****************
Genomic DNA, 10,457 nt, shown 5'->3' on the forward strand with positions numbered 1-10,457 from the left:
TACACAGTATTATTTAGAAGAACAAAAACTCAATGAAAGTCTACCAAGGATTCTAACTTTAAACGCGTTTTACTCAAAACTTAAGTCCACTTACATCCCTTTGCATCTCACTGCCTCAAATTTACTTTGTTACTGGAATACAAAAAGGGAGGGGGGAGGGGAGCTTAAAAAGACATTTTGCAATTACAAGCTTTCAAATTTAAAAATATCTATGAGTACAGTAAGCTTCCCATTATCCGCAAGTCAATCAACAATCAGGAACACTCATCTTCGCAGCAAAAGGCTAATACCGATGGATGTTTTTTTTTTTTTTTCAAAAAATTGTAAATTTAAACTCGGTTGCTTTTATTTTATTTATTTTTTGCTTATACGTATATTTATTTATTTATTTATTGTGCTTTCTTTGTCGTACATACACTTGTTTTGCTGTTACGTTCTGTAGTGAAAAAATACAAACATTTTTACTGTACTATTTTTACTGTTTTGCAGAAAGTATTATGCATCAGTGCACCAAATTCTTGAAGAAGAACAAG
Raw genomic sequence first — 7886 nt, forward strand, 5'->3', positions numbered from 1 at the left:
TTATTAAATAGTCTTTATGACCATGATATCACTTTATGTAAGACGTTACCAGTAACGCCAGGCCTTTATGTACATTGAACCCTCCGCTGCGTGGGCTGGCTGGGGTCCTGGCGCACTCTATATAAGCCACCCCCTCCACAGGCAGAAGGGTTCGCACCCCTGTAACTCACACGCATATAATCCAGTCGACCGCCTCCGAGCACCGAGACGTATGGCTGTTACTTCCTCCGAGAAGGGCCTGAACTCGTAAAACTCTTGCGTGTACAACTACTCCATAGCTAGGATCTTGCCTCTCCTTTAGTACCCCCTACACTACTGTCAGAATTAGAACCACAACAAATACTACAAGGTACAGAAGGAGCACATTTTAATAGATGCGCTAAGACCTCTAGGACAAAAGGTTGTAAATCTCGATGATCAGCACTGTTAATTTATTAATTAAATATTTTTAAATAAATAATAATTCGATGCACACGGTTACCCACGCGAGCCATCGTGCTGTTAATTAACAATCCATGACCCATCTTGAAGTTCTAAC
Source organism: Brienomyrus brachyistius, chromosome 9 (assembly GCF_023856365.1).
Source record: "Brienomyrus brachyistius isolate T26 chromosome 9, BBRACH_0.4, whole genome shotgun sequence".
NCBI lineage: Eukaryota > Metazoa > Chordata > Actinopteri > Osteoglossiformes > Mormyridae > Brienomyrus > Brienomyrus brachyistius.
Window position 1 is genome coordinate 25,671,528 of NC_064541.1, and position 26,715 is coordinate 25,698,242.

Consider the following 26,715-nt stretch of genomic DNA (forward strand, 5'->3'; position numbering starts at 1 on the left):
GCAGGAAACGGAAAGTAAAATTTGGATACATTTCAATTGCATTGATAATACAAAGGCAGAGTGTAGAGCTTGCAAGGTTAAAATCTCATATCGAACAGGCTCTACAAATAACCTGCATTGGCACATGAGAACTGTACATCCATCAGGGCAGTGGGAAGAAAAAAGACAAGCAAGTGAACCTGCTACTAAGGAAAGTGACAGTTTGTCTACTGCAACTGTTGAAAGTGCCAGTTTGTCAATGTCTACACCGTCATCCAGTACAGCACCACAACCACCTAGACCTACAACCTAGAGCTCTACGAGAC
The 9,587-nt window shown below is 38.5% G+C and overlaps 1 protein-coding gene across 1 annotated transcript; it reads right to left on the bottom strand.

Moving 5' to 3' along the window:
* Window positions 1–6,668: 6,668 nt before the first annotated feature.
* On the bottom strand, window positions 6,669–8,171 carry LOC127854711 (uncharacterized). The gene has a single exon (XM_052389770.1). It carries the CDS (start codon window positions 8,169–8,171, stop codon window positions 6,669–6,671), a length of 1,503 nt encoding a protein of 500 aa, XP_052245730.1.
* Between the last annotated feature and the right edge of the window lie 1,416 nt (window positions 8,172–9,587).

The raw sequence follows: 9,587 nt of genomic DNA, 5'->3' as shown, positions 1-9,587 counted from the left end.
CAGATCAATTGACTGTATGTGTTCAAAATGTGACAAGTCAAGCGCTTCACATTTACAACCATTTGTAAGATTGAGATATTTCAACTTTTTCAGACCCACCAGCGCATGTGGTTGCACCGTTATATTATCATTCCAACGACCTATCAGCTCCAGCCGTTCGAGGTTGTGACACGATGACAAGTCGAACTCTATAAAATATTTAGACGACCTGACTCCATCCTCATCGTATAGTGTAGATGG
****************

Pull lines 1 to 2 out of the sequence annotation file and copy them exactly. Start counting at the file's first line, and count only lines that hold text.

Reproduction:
Genomic DNA, 10,457 nt, shown 5'->3' on the forward strand with positions numbered 1-10,457 from the left:
TACACAGTATTATTTAGAAGAACAAAAACTCAATGAAAGTCTACCAAGGATTCTAACTTTAAACGCGTTTTACTCAAAACTTAAGTCCACTTACATCCCTTTGCATCTCACTGCCTCAAATTTACTTTGTTACTGGAATACAAAAAGGGAGGGGGGAGGGGAGCTTAAAAAGACATTTTGCAATTACAAGCTTTCAAATTTAAAAATATCTATGAGTACAGTAAGCTTCCCATTATCCGCAAGTCAATCAACAATCAGGAACACTCATCTTCGCAGCAAAAGGCTAATACCGATGGATGTTTTTTTTTTTTTTTCAAAAAATTGTAAATTTAAACTCGGTTGCTTTTATTTTATTTATTTTTTGCTTATACGTATATTTATTTATTTATTTATTGTGCTTTCTTTGTCGTACATACACTTGTTTTGCTGTTACGTTCTGTAGTGAAAAAATACAAACATTTTTACTGTACTATTTTTACTGTTTTGCAGAAAGTATTATGCATCAGTGCACCAAATTCTTGAAGAAGAACAAG